The music video that you directed seems like this really spontaneous thing. Can you walk me through how it came together?
I’ve been going to Provincetown every summer [for] the last six years. There was a part of Provincetown that I’d never been to, this trail called the Dune Shacks Trail. I was almost at the end of the three weeks that I was spending there, and me and my friend walked into this trail, and we happened to catch it at sunset, and it was one of the most beautiful places that I’d ever been. I all of a sudden felt this intense desire to shoot a video there. And I had about three days to do it. I called a DP, [and] he committed to the project.
The first day, I felt like something was missing. I had one of those night where you’re tossing and turning and you have cold sweats, and when I woke up I was like, I have to get Hari to be part of this video. We need her presence, we need her aura. We’d been hanging out pretty consistently with our group of friends for three weeks. She immediately said that she was down, and the next thing we knew, we were shooting. This was on Monday at sundown, and it went really well. The last thing I felt was like, I think we need a little bit more. But it was everybody’s last night in town, so we all stayed up on the deck having a fun night. I somehow, on one hour of sleep, got back in the car, drove back to the dunes, and I was there by 4:55 a.m. to catch the sunrise and shoot another hour.
What did Hari add to the video?
She has a spirit that’s amazing to be around, and there’s just a natural glow coming off of her. She’s someone who’s very fun to talk to, very open-minded, and has an incredible knowledge base about a lot of things. We had fun conversations about things like gender, sexuality, and college — which, we both went to the same college, so it was funny.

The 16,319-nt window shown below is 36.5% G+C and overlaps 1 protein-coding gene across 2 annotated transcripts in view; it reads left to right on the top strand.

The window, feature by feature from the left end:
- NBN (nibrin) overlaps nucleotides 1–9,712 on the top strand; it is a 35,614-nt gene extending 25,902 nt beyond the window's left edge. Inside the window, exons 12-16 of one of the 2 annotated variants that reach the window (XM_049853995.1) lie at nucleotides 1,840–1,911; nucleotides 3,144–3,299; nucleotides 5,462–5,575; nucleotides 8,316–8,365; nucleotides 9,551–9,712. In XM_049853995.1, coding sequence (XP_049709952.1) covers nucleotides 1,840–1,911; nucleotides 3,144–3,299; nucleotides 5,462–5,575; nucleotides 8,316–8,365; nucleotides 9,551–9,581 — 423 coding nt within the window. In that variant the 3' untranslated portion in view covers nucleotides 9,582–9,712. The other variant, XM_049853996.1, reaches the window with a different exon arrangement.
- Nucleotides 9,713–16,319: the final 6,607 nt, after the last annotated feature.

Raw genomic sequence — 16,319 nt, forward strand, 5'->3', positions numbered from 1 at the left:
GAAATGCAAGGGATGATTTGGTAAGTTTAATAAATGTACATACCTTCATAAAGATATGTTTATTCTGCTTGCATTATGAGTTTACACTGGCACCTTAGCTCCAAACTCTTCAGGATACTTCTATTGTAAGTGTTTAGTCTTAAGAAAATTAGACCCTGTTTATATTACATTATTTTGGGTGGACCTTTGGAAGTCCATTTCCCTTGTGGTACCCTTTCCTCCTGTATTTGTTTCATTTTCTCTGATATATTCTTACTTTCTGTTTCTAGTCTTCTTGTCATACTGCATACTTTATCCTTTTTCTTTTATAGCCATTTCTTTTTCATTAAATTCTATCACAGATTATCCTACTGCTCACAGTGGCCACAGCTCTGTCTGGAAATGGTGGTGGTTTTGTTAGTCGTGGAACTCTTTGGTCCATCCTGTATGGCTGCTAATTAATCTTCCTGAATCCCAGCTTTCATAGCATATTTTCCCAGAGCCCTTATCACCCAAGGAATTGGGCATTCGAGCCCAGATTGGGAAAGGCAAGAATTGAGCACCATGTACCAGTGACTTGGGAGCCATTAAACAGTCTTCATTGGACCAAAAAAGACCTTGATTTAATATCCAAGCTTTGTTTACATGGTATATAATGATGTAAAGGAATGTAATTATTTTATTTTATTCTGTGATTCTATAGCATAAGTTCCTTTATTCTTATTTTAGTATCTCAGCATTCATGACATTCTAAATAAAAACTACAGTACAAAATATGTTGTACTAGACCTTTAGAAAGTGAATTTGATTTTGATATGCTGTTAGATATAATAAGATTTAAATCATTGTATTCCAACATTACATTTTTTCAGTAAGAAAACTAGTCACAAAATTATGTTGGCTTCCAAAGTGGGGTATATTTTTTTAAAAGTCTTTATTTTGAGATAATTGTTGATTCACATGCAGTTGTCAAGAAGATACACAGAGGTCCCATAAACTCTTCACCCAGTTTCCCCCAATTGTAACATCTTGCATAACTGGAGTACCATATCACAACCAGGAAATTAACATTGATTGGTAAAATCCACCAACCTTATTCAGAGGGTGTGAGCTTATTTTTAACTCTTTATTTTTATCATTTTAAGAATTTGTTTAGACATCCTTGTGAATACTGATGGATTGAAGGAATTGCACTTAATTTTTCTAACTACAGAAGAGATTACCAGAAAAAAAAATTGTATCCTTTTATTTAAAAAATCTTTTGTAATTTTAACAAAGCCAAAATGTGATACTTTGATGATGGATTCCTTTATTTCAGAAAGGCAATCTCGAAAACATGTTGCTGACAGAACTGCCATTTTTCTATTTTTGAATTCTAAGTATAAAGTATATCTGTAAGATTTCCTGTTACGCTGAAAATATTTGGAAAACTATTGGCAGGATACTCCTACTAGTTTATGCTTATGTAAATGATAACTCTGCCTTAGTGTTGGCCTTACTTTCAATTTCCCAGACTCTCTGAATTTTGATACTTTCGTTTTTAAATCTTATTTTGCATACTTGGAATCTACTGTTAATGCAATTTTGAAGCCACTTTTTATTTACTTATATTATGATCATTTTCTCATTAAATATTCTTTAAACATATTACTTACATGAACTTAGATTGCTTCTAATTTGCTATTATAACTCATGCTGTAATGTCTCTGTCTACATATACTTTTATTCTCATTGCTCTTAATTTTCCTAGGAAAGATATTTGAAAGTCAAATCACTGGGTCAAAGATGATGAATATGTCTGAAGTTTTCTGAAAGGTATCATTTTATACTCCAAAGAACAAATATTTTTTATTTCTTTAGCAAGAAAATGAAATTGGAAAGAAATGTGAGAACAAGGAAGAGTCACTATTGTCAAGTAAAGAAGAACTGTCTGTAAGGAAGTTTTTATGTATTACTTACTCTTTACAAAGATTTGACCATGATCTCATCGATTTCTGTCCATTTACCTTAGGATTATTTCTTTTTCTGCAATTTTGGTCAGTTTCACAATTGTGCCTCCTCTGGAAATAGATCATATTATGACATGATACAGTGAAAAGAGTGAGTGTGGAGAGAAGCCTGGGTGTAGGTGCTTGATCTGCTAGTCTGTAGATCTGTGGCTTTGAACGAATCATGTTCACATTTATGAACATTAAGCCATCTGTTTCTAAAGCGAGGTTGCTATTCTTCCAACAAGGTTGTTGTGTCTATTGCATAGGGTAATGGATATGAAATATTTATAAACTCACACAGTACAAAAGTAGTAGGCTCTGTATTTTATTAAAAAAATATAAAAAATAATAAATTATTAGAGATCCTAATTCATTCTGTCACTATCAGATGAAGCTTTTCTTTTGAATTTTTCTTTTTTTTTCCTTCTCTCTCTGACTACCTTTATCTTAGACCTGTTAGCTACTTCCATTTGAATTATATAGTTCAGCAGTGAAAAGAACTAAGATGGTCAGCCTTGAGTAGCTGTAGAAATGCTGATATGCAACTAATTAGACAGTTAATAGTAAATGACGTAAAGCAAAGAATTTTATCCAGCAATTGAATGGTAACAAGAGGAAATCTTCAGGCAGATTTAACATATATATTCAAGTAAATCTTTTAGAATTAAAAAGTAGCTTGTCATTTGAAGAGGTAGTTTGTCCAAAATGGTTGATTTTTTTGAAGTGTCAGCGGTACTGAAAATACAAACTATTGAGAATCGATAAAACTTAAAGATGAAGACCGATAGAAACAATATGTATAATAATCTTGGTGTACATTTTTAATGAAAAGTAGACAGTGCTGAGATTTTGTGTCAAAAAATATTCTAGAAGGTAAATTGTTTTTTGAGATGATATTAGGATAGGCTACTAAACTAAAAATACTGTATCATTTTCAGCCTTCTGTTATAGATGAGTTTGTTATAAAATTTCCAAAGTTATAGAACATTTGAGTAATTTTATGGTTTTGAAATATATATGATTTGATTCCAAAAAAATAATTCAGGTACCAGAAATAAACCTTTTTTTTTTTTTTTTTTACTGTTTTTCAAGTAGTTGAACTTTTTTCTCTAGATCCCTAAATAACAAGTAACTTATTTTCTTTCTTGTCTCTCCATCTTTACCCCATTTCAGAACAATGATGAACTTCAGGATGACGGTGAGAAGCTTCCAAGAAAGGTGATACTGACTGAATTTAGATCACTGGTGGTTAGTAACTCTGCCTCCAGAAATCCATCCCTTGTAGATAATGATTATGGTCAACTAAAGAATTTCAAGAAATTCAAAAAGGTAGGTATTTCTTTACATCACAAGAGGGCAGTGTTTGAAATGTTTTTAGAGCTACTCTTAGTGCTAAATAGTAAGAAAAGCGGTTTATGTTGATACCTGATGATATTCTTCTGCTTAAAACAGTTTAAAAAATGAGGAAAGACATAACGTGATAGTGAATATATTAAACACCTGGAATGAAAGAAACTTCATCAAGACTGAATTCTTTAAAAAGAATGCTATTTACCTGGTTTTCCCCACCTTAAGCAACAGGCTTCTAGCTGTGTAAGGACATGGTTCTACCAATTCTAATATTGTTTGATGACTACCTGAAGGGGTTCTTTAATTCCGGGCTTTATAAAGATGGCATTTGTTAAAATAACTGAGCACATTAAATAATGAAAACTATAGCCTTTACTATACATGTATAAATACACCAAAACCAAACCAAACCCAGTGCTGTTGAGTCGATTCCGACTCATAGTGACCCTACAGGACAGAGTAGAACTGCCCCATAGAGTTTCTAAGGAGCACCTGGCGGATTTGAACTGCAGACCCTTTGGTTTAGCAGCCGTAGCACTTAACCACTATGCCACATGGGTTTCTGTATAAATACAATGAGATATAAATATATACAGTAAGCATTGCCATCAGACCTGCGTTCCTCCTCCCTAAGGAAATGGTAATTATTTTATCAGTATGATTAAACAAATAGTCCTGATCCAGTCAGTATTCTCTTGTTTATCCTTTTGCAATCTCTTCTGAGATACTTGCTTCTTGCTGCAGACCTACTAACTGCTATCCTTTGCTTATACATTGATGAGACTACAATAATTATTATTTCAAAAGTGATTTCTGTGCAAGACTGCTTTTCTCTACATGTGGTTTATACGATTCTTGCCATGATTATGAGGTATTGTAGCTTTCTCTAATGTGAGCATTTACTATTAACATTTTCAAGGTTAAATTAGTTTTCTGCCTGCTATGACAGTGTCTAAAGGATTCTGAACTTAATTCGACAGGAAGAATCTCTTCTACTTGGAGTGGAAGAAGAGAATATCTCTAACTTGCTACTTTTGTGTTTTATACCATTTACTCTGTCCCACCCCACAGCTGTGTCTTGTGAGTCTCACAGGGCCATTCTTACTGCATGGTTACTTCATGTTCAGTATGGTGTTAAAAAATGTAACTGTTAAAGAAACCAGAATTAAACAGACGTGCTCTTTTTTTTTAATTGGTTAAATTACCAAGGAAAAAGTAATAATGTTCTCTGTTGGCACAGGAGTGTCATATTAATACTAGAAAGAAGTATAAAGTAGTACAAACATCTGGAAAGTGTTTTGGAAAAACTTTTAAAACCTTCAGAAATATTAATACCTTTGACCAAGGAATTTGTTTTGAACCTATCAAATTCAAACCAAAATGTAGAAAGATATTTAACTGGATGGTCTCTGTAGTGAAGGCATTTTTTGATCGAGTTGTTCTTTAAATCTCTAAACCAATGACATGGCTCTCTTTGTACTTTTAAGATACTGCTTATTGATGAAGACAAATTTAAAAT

Last year you had surprise success with Clairo’s “Sofia,” that people are now latching onto on TikTok. It’s gone viral twice. What has it been like to watch that?
Claire and I had the incredible experience of booking four days to work together and writing six songs in those four days. “Sofia” was maybe the third song that we wrote together. And it came so quickly, I think it took about 20 minutes. Both of us felt this strong emotion about the song, and we didn’t know what exactly it was. If this song ends up being the biggest song that I’ve produced in my career, there’s something that feels really right about that as a queer person.
Clairo’s been playing some demos and covers online, and it seems like she’s been writing some new stuff. Have you kept in touch?
Oh yeah, we’re very much in touch. We had a friendship before we had a collaboration, and so that friendship continues.
You wrote in the press release that your new music revolves around this idea of change, which feels apt for right now. How has working on new music amid everything going on this year been? Has that been coming through your music at all?
I’m someone who grew up with refugee parents in Washington, D.C., so my experience with everything is through the lens of politics. It’s not something that I can turn off, and I think that all music has its own politics. I think that everything is political. This past year, we learned that when people say that their art is not political, what they really mean is that they have the privilege to not take a stance. And my publicist says I shouldn’t reveal too much more, [laughs] about the record, but yeah.